I had a secure middle-class upbringing. My sister and I always had a place to stay and decent food on the table. I had rebellious clothes, had long, blue hair like Kurt Cobain, and drank Coca-Cola while the rest of the kids drank water from the pipe.
It was all a fake illusion back then.
Since I ‘ve woken up to a point and embraced uncertainty, here are a couple of things I’m seeing differently about the old days of my pretty face.
1. Everybody kind of likes you but it’s impossible to create deeper relationships
You don’t get sincere feedback as a pretty face. Especially if you’re closed down by shame like I was. I was the walking iPhone. Most of the crowd just liked to have me around like a nicely designed toy without bothering to really check out my applications. And I take the full credit for this. My keyboard was locked with a long PIN code.
2. People enjoy your lightness but nobody gives a fuck about your darkness
I’ve used to hide my anger, rage, bittnernes, hate, jelauosy and sadness. To put it more bluntly, I didn’t place my trust in anybody to share these sides of me. Instead, I just stayed cool, detached, and easygoing so nobody could see my uglyness. I was programmed like I could get everything I want without sacrifice and work.
Here’s a nice image to describe it: If I wanted to fly I didn’t bother thinking about the landing or the technical/mathematical aspects of being in the air and depending on gravity. I just thought I was Peter fucking Pan. People liked that mystery and lightness. I suffered for years.
3. Bipolar Confidence
I overdosed people with this lightness so they expected the best from me. And I played the cool guy until I cracked. Everything was neat and tidy on the surface. But on the inside, I was screaming like a wounded crow.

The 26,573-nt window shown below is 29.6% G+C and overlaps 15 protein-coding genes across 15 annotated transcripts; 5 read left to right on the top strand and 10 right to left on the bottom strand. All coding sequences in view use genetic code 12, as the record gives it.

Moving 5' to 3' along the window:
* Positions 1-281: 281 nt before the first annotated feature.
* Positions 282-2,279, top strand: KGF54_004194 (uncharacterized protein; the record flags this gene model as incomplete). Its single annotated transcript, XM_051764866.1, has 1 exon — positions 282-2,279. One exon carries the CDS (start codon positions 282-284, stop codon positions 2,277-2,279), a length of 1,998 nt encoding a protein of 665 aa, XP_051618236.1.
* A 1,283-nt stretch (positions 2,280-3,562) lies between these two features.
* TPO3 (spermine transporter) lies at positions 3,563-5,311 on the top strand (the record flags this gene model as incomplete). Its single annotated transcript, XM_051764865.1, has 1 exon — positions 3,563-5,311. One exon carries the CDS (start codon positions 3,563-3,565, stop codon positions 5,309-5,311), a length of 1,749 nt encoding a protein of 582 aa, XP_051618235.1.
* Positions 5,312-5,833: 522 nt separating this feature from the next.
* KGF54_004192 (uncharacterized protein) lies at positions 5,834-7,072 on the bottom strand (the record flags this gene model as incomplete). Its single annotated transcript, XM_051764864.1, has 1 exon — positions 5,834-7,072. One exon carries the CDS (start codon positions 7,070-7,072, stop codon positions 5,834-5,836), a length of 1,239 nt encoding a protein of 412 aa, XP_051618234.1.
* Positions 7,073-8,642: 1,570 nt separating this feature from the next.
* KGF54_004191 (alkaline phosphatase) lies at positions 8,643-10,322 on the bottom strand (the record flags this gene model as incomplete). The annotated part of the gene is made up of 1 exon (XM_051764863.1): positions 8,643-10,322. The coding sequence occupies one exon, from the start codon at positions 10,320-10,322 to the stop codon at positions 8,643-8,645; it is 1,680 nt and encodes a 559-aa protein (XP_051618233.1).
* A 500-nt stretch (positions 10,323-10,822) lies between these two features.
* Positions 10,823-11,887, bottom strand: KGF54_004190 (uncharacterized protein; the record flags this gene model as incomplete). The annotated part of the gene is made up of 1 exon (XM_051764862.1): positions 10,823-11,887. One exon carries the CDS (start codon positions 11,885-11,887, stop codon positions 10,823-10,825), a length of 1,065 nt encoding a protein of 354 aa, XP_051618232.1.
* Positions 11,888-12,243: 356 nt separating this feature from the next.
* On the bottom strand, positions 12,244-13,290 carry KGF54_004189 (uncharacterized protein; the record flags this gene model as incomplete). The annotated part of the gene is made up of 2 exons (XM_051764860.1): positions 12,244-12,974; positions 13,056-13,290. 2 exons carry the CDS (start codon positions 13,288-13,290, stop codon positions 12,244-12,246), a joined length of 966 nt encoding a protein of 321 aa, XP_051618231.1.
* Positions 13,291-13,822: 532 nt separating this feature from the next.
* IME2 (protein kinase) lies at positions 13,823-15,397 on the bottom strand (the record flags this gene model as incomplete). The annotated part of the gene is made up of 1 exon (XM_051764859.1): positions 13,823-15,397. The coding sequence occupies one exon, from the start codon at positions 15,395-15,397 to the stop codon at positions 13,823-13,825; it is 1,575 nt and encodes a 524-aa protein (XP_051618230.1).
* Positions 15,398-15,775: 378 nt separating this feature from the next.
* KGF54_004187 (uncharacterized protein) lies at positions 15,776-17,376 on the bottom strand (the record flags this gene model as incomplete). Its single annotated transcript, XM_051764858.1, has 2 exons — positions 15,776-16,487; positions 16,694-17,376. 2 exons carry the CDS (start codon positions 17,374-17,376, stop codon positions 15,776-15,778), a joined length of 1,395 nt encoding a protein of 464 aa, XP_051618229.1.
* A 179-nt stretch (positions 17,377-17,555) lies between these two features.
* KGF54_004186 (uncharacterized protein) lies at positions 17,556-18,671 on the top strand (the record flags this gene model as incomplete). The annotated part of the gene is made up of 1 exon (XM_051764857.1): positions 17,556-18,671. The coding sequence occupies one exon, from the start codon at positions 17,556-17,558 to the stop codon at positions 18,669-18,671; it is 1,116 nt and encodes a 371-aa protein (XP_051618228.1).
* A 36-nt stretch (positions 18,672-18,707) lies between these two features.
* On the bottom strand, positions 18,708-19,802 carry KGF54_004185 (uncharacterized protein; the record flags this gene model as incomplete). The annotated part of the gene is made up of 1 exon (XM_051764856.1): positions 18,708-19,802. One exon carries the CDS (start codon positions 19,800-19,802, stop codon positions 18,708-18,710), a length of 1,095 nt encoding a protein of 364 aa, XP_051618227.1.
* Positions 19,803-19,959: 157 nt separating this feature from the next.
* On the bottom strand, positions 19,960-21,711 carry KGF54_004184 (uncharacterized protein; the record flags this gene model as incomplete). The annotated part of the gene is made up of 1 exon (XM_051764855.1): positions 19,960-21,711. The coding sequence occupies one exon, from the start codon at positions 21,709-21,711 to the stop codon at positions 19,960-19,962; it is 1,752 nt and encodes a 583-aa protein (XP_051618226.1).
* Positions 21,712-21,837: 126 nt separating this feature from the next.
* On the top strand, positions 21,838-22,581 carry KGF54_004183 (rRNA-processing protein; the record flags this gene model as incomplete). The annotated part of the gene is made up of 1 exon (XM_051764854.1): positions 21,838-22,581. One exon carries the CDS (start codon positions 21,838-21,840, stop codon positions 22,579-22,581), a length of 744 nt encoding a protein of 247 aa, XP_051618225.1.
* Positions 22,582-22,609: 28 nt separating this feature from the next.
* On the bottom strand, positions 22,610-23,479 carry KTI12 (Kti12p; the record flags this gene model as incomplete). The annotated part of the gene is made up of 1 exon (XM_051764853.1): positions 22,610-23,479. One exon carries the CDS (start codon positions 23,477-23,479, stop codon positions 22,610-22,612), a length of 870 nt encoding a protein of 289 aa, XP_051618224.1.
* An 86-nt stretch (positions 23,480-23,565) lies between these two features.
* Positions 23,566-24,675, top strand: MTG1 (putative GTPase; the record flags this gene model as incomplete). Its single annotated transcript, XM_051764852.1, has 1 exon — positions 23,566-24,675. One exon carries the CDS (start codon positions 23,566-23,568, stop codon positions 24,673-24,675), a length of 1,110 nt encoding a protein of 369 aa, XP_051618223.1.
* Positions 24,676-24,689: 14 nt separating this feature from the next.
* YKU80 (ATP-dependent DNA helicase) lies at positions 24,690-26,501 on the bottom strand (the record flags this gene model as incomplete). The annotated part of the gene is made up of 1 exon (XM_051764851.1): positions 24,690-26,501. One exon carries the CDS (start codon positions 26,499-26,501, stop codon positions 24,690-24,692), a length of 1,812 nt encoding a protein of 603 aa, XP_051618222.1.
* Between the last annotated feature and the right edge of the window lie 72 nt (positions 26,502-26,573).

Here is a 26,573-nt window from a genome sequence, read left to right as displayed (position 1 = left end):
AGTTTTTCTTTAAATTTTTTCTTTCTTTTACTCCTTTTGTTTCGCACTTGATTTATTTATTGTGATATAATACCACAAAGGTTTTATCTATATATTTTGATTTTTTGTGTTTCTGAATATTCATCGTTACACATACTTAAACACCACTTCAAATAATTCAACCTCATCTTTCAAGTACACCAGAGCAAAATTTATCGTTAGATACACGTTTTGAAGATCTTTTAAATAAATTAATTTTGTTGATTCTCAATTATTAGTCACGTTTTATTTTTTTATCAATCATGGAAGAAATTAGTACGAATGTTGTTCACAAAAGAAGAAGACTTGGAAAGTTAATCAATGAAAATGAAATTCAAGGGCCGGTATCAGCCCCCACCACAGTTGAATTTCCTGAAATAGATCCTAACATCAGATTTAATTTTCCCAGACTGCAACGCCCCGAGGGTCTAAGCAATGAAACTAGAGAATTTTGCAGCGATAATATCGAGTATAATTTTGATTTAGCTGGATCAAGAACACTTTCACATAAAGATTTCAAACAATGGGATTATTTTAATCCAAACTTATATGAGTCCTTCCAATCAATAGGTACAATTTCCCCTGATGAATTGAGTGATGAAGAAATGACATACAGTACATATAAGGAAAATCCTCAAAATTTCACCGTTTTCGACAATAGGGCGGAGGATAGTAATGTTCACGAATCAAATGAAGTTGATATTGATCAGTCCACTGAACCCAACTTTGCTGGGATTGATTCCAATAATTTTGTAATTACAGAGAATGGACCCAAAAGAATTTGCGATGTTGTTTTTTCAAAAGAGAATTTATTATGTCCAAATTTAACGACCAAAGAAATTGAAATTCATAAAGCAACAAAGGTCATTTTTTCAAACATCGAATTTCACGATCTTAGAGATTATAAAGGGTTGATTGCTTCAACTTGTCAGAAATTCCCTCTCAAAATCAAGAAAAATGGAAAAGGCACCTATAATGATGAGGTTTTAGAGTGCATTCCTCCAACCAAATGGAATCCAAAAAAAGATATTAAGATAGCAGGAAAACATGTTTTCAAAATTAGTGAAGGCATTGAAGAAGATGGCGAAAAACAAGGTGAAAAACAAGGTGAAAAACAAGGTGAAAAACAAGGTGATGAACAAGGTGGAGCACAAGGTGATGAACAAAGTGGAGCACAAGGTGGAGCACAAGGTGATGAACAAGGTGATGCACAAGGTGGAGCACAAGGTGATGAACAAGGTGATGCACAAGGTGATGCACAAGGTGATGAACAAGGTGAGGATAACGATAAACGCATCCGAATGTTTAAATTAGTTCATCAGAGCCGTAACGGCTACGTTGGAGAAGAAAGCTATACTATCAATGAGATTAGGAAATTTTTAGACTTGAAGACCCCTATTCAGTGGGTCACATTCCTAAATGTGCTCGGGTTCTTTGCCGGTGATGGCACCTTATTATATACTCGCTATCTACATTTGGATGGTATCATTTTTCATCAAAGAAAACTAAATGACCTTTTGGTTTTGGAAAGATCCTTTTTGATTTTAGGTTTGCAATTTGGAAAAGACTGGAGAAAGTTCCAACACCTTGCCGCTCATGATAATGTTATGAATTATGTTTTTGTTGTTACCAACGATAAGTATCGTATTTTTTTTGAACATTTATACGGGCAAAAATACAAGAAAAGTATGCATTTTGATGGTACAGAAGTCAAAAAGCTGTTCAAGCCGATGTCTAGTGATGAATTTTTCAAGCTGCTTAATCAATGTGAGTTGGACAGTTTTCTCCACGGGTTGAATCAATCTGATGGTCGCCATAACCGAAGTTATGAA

Then came my 30s. Everybody got their jobs, careers, and titles. I was the same cool guy. Starving artist. So I started to work in bars and restaurants to feed myself and pay my rent. I learned more about life after three months in a corporate-led restaurant than in any of my schools, from cool friends, or at artsy happenings.
4. You get away easier from the pain
I didn’t learn to take the full responsibility for my deeds and actions. I was the Pretty Face. Nobody blamed me for shit. When I stole those candies or smashed the glass at City Hall I was the Pretty Face from the nice family. If a not-so-pretty-face-from-a-poor-family did it, they would be held in a prison for years.
I was programmed to escape pain whenever it was possible. But this is the easy way out. Pain eventually hits you. When it really hit me, I was so unprepared and soft that it almost tore me apart.
5. Nobody remembers your Soul
Sure, they all remember your face and maybe some fake stories about you. You get good tips and likes.
Nothing wrong with that. But there’s nothing like having a strong, passionate, and unique attitude about something. It’s a powerful driver. I didn’t stand for shit. I couldn’t decide between two socks—let alone bigger issues. You get what you give. I got bunch of unpaired socks.
6. Girls don’t pay attention to what you’re saying
They just watched me because they thought I was cool. This made me believe that everything I said had no other value. I had to learn how to speak with my full voice and clear intention to get anywhere with girls.
It has been said that a pretty face is a passport. But it’s not, it’s a visa, and it runs out fast. –Julie Burchill
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